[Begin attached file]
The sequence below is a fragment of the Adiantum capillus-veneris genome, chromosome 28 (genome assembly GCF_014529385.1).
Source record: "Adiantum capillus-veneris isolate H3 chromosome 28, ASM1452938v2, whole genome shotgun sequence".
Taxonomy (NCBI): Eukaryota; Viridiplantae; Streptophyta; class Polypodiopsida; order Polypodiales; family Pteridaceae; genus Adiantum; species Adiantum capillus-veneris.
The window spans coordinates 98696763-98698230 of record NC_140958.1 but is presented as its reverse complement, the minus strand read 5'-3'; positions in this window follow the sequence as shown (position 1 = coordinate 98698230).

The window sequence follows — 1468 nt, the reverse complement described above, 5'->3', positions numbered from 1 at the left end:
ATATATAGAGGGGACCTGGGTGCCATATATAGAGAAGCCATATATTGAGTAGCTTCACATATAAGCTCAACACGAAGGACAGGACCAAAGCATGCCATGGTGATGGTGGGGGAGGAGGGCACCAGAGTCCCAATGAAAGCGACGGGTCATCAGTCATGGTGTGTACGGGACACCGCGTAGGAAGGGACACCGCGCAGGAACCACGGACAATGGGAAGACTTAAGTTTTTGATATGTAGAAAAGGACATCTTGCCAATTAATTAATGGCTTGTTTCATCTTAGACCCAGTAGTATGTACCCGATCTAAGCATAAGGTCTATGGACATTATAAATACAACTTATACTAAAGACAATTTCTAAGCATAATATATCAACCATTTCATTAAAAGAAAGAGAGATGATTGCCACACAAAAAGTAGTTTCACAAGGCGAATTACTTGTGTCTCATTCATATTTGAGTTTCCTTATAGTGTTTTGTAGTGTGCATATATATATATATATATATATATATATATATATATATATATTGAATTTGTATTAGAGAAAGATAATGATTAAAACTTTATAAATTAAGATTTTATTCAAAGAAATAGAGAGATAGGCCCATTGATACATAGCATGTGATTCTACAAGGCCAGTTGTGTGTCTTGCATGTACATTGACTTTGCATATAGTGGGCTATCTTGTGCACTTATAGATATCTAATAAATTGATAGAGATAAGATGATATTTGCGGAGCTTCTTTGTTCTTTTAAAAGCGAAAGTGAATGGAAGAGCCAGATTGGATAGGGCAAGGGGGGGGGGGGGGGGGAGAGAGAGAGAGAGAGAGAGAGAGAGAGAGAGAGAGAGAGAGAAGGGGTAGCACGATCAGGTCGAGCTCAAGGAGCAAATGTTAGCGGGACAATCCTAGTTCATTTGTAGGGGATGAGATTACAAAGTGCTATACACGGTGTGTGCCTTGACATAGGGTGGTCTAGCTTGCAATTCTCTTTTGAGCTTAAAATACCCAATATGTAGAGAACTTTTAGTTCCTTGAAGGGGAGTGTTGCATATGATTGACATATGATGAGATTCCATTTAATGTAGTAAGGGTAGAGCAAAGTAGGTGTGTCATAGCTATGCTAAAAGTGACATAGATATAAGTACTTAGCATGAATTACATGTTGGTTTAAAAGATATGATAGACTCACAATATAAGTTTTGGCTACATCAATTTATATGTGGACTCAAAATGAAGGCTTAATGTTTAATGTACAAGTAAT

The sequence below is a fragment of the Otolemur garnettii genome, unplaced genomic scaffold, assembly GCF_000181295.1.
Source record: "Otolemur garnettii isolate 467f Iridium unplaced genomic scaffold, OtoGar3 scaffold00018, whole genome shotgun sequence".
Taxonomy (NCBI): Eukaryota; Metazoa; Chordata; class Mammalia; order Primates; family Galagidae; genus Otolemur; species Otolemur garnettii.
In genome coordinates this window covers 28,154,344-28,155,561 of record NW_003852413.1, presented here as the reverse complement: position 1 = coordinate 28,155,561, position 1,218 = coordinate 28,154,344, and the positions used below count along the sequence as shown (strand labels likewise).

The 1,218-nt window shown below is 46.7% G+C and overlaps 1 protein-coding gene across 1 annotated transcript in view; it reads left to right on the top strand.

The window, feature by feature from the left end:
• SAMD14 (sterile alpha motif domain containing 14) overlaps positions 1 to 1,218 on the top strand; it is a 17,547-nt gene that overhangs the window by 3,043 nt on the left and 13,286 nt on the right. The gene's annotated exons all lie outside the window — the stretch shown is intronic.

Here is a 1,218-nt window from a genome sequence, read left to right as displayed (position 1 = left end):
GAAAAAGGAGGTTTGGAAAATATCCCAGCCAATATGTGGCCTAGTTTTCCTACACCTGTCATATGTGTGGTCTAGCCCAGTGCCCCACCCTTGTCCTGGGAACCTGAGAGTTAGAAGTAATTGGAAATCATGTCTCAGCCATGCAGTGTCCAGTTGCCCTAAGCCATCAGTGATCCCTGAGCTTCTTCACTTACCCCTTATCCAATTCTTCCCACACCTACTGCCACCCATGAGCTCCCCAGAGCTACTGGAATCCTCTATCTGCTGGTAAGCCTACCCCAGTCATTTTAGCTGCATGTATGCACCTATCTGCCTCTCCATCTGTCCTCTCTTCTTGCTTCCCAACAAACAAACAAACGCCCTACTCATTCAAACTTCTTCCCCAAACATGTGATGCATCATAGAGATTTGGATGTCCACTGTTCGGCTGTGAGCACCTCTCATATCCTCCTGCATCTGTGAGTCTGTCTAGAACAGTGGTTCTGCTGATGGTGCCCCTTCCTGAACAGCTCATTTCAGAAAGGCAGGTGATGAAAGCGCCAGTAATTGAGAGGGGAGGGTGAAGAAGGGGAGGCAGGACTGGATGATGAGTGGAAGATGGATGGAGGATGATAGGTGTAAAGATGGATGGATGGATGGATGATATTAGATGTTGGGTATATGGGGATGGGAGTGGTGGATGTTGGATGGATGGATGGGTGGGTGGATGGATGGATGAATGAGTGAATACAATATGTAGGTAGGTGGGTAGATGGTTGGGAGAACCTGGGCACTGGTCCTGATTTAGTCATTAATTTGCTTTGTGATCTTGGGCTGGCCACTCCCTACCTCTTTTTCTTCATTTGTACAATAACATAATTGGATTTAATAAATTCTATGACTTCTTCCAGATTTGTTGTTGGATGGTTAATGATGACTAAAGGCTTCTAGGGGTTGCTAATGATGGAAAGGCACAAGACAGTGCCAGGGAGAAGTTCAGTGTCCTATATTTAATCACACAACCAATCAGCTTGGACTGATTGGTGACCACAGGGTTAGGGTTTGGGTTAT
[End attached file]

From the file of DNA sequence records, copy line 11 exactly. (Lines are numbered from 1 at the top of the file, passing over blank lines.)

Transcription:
The 1,218-nt window shown below is 46.7% G+C and overlaps 1 protein-coding gene across 1 annotated transcript in view; it reads left to right on the top strand.